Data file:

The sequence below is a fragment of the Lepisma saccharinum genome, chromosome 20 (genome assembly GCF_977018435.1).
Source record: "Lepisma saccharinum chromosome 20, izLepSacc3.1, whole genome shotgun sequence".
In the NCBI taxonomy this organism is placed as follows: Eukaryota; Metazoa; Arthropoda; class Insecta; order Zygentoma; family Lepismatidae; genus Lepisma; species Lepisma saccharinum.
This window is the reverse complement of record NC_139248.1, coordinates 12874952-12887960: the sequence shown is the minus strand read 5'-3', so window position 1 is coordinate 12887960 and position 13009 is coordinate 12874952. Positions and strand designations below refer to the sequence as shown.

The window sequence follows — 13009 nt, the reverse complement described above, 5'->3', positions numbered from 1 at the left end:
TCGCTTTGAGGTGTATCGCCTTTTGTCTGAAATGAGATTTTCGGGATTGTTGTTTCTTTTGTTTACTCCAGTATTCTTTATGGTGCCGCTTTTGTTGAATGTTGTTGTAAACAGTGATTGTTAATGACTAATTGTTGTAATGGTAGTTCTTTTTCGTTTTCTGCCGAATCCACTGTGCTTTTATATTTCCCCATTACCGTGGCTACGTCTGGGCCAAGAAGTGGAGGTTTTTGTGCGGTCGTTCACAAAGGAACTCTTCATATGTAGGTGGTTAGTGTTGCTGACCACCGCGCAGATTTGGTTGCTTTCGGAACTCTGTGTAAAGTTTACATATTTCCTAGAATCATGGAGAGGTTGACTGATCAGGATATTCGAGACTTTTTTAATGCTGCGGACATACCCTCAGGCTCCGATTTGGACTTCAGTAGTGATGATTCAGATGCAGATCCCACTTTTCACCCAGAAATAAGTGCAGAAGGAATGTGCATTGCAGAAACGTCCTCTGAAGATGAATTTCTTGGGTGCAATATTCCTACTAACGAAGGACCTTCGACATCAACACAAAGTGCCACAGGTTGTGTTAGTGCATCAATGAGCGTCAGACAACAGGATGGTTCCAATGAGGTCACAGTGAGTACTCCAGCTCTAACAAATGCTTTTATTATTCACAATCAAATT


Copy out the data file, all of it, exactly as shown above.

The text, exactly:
The sequence below is a fragment of the Lepisma saccharinum genome, chromosome 20 (genome assembly GCF_977018435.1).
Source record: "Lepisma saccharinum chromosome 20, izLepSacc3.1, whole genome shotgun sequence".
In the NCBI taxonomy this organism is placed as follows: Eukaryota; Metazoa; Arthropoda; class Insecta; order Zygentoma; family Lepismatidae; genus Lepisma; species Lepisma saccharinum.
This window is the reverse complement of record NC_139248.1, coordinates 12874952-12887960: the sequence shown is the minus strand read 5'-3', so window position 1 is coordinate 12887960 and position 13009 is coordinate 12874952. Positions and strand designations below refer to the sequence as shown.

The window sequence follows — 13009 nt, the reverse complement described above, 5'->3', positions numbered from 1 at the left end:
TCGCTTTGAGGTGTATCGCCTTTTGTCTGAAATGAGATTTTCGGGATTGTTGTTTCTTTTGTTTACTCCAGTATTCTTTATGGTGCCGCTTTTGTTGAATGTTGTTGTAAACAGTGATTGTTAATGACTAATTGTTGTAATGGTAGTTCTTTTTCGTTTTCTGCCGAATCCACTGTGCTTTTATATTTCCCCATTACCGTGGCTACGTCTGGGCCAAGAAGTGGAGGTTTTTGTGCGGTCGTTCACAAAGGAACTCTTCATATGTAGGTGGTTAGTGTTGCTGACCACCGCGCAGATTTGGTTGCTTTCGGAACTCTGTGTAAAGTTTACATATTTCCTAGAATCATGGAGAGGTTGACTGATCAGGATATTCGAGACTTTTTTAATGCTGCGGACATACCCTCAGGCTCCGATTTGGACTTCAGTAGTGATGATTCAGATGCAGATCCCACTTTTCACCCAGAAATAAGTGCAGAAGGAATGTGCATTGCAGAAACGTCCTCTGAAGATGAATTTCTTGGGTGCAATATTCCTACTAACGAAGGACCTTCGACATCAACACAAAGTGCCACAGGTTGTGTTAGTGCATCAATGAGCGTCAGACAACAGGATGGTTCCAATGAGGTCACAGTGAGTACTCCAGCTCTAACAAATGCTTTTATTATTCACAATCAAATT